Advancing the Future for Adults with Autism is an organization that works closely with America Speaks to better the lives of adults with autism. In 2009 AFFA held a National Town Hall Meeting to create a national policy agenda which AFFA plans to propose to Congress.
In 2002, the National Thermal Power Corporation (NTPC) saw the completion of the construction of the Simhadri Thermal Power Project (STPP), a coal-fired power plant, in the Vizag District of India. The construction of the STPP, while having promised potential benefits and opportunities for local residents, had instead served to compromise their existing economic wellbeing. This case presents the latter’s response to their predicament through a public hearing with the participation of relevant actors, including civil society actors.
Participatory Budgeting (PB) is a process implemented in the 1990s where residents of certain regions can influence how their governments' annual budgets are allocated. After the collapse of its authoritarian regime in the mid 1980s, Brazilians implemented reforms to bolster their economic and political futures through participatory methods. These new democratic practices drastically improved the lives and social infrastructure of its participants.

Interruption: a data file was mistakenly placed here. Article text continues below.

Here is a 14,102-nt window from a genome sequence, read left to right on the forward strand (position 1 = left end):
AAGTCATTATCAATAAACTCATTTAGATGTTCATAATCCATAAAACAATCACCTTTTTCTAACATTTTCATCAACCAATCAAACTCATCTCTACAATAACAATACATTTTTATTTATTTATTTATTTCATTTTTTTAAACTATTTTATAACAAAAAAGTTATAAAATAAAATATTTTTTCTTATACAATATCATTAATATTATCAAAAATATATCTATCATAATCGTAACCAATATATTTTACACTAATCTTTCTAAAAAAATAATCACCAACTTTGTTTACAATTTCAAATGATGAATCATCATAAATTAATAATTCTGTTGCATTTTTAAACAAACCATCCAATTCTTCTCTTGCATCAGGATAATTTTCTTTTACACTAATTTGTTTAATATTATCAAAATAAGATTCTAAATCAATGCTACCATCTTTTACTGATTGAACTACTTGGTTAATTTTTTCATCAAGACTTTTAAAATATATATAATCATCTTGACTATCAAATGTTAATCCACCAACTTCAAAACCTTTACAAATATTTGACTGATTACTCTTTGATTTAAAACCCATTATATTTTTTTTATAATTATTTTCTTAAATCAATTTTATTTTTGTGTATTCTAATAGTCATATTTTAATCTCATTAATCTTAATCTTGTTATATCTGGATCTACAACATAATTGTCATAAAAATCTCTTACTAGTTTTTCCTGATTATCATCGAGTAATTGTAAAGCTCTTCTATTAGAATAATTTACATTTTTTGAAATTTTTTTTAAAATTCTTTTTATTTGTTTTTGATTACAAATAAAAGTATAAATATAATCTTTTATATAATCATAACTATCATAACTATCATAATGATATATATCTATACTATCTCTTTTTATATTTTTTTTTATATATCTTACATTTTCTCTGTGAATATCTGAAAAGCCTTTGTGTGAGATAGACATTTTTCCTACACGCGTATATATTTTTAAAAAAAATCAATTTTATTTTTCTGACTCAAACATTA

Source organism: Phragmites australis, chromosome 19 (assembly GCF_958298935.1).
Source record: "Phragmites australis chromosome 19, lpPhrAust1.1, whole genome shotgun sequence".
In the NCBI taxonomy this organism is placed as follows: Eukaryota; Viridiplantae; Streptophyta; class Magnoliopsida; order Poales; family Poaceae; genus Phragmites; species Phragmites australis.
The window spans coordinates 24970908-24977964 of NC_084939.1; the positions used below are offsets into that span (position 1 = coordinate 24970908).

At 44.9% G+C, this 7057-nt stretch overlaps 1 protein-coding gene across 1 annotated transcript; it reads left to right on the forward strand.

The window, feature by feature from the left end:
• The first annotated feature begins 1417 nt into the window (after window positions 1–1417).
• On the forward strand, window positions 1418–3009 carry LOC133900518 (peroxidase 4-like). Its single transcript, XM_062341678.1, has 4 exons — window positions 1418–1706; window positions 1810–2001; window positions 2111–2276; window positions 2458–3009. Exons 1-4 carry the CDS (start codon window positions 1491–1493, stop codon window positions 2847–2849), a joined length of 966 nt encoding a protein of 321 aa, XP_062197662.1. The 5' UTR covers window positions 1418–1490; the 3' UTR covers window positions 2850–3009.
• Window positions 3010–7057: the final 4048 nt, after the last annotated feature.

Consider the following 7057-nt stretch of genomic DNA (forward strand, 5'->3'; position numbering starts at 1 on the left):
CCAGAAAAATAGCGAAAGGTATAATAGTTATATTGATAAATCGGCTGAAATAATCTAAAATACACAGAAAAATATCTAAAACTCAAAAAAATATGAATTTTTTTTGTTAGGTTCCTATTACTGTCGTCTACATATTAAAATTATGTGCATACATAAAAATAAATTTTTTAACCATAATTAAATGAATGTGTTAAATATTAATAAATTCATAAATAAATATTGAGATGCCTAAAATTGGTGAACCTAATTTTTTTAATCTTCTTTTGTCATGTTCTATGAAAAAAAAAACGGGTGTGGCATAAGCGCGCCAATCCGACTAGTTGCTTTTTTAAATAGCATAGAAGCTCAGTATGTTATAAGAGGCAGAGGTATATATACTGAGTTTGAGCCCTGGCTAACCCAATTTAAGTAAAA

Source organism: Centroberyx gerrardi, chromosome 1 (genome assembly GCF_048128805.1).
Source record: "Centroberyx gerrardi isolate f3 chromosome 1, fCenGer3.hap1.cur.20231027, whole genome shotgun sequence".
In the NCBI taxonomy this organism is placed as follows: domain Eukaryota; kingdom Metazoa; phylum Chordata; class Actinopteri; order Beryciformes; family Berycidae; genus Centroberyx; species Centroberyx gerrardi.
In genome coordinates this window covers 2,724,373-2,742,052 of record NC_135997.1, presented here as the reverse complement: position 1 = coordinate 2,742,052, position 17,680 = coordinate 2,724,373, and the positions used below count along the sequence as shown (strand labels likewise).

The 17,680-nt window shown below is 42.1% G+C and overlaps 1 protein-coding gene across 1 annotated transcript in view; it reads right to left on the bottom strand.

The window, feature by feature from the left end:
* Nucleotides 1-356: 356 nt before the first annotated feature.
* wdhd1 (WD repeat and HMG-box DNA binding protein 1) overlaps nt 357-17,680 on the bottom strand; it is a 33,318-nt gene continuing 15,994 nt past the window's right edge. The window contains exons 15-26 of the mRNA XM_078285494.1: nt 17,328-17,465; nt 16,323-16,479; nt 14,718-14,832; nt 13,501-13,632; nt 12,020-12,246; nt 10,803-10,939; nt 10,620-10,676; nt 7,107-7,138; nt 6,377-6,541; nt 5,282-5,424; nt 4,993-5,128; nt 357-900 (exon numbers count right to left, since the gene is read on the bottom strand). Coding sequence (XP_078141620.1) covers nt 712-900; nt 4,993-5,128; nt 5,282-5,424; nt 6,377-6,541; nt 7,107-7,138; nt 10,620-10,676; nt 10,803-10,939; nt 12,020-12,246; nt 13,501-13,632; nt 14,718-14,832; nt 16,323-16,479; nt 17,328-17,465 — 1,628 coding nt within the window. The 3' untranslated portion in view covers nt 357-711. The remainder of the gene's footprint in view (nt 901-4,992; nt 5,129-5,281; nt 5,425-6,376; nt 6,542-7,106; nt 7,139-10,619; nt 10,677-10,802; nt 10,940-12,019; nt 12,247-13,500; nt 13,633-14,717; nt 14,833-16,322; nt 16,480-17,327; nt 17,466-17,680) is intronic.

Proposition 31 was a ballot measure created by California Forward and voted on by the people of California during the General Election held on November 6, 2012. Proposition 31 called for changes to the state budget, and for any legislation to be published three days before it was voted on, among other things. Proposition 31 was defeated by a vote of over 60% to under 40%, but was a good step in the right direction regarding budget reform in California.
As the first ward-based participatory budgeting experiment in the United States, the Participatory Budgeting Initiative in Chicago's 49th Ward began in November of 2009 with the goal of directly allocating a portion of the Alderman’s capital budget for the 49th Ward by residents. Citizens gathered to discuss, deliberate, and vote into implementation projects totaling $1.3 million dollars. Forming six themed committees of 16-20 residents each, the participants created 36 proposals to better the Ward’s infrastructure.